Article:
A major focus of this project has been to establish an economically sustainable system whereby the community contributes to the project and is responsible for the operation and maintenance of the plant. Income is generated for the cooperative which is also set up as an energy supply company (ESCO) through membership fees, local sales of electricity and share ownership. This income covers the running costs of the project, provides finances to the community as well as contributing to the recovery of the capital cost of the project.

Soton E4D ImageThe E4D project solar installation in Kitonyoni, Kenya. All images Sustainable Energy Research Group, University of Southampton

Since the installation in September 2012, there are clear indications that the trading centre in Kitonyoni is being transformed with land prices increasing, a number of new buildings constructed, new businesses opening and existing business owners reporting profit increases.  There has also been a marked improvement in healthcare provisions with a newly donated, fully electrified maternity clinic in operation. Furthermore, one replication project has already been carried out in Bambouti, Cameroon with a third installation in Oloika, Kenya planned for later this year.

For more information: http://www.energyfordevelopment.net/

– AbuBakr Bahaj and Rucha Amin, Southampton University

The Woman and Child in Bondo and Modern Thermal Energy Access

She was weak and frail, with her baby on her back and a large and unusually long log of wood on her head. You could sense that she was struggling to move under the weight of the log on her head and the baby on her back, but perhaps the promise of the large firewood and promise of less trips to gather wood egged her on. The water channel on her path was shallow but the fall was very steep, probably 40 m or more, she would have crossed the channel quite easily without the load. She jumped across, didn’t make it, slipped but fortunately held on to the brickwork and then pulled herself and her baby out and moved on. I had my heart in my mouth for a few seconds and was greatly relieved that she and her baby was safe. The women with her baby (see picture) could have easily slipped and dropped 40 m down with grave consequences.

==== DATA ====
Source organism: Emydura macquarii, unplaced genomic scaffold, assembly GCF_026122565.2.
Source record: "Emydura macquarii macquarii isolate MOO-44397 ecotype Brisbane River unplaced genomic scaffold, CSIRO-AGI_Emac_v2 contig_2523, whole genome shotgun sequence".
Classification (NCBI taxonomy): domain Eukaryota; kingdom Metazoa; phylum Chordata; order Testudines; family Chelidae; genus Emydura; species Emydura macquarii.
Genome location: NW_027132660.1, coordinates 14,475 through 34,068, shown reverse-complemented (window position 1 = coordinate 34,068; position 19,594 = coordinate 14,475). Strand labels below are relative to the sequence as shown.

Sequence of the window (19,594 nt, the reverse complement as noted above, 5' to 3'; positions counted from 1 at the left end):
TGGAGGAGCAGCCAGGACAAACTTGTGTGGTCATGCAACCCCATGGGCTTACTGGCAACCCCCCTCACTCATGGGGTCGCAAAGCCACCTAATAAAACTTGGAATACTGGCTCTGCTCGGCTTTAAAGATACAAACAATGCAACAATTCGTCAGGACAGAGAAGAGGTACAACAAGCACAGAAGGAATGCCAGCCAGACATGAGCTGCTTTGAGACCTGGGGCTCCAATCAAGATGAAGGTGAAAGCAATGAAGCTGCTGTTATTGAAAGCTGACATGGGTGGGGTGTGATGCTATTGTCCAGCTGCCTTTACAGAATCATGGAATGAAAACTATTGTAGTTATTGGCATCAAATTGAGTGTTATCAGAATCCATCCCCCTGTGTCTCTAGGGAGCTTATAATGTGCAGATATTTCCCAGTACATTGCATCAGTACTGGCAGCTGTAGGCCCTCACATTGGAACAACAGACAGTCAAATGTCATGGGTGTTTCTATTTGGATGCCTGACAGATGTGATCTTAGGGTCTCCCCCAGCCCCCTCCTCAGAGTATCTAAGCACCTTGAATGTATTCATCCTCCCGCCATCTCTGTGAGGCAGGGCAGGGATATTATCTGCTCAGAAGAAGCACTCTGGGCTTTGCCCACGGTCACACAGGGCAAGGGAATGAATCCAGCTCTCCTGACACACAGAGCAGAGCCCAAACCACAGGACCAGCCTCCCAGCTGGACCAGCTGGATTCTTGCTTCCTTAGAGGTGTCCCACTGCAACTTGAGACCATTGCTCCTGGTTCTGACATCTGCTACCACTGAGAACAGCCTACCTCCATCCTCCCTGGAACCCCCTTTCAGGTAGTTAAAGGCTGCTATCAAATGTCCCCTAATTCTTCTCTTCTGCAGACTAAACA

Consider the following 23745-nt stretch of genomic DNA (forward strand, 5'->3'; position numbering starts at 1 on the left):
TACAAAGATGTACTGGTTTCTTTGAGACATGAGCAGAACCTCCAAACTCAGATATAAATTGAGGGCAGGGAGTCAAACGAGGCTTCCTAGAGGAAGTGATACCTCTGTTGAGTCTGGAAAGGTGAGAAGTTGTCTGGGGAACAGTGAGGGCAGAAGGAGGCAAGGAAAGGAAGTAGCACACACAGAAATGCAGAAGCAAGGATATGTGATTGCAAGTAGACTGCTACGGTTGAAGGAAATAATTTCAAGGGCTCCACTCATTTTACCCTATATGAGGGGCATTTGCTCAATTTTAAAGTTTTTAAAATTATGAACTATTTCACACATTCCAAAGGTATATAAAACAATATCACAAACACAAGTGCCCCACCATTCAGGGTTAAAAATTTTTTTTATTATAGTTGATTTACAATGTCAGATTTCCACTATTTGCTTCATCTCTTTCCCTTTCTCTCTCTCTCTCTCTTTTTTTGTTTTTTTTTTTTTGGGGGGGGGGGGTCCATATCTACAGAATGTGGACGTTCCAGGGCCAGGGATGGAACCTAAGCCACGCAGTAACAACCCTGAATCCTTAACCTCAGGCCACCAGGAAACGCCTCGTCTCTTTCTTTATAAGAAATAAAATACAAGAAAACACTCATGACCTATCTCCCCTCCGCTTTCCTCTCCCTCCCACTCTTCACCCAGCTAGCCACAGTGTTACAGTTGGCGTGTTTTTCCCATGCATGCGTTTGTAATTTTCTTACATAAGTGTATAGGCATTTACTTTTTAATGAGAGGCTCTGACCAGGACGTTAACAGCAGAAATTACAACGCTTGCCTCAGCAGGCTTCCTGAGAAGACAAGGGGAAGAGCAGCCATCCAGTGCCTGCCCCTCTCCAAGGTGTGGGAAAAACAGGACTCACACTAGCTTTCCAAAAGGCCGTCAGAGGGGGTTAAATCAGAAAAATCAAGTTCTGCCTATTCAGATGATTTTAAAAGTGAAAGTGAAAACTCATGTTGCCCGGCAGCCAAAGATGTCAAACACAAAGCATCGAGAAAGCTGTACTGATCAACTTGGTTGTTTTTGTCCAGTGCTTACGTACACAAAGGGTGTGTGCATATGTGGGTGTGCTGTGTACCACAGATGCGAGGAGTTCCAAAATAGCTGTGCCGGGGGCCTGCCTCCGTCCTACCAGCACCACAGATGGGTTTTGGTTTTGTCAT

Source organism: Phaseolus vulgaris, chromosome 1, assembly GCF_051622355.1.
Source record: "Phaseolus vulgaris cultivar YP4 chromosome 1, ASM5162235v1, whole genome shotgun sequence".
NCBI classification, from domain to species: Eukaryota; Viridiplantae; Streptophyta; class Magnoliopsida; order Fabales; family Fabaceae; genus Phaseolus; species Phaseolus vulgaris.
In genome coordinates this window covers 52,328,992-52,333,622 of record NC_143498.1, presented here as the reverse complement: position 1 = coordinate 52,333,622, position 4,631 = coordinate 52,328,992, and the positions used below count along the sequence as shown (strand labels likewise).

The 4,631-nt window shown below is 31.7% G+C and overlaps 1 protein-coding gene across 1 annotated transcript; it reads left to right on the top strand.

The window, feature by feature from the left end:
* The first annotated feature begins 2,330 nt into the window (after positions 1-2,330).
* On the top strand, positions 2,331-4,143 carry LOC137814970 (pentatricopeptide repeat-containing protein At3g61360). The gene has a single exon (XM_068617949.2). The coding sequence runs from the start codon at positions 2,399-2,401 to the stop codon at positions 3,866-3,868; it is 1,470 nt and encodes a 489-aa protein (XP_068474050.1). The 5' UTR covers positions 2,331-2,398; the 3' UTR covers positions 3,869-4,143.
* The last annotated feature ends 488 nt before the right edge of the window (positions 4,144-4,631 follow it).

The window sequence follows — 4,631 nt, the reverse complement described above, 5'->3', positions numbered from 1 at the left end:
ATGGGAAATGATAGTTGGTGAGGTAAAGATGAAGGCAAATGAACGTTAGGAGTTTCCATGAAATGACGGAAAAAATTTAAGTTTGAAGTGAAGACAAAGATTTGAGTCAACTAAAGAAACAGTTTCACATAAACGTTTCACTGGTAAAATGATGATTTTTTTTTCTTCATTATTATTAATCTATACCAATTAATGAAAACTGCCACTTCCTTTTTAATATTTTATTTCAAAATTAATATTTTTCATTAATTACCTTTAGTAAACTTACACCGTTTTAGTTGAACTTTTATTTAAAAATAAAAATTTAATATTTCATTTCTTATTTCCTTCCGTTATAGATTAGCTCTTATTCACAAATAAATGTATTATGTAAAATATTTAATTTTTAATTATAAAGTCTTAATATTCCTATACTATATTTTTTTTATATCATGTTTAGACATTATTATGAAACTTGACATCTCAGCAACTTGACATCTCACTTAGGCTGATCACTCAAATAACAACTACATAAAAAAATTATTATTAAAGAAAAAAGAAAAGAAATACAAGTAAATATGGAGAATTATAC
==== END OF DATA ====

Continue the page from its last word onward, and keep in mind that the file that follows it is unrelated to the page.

This is a scene I witnessed two weeks ago at Bondo in Southern Malawi –one of African countries where over 90% of the population lack energy access. Several millions of women in Sub-saharan Africa and South Asia make such risky trips every day to gather firewood, twigs and shrubs for household thermal energy use, often putting themselves at physical risk. Such trips often expose these women to rough terrain, natural elements and attacks from animals and sometimes fellow humans.  Most of these women then cook food or boil water using inefficient traditional stoves or keep the fire burning through the night to keep themselves warm or wild animals away. These traditional thermal energy use results in major indoor air pollution which slowly kills them and their children through lower respiratory diseases. So women are exposed to health risks during the collection and use of traditional biomass for thermal energy.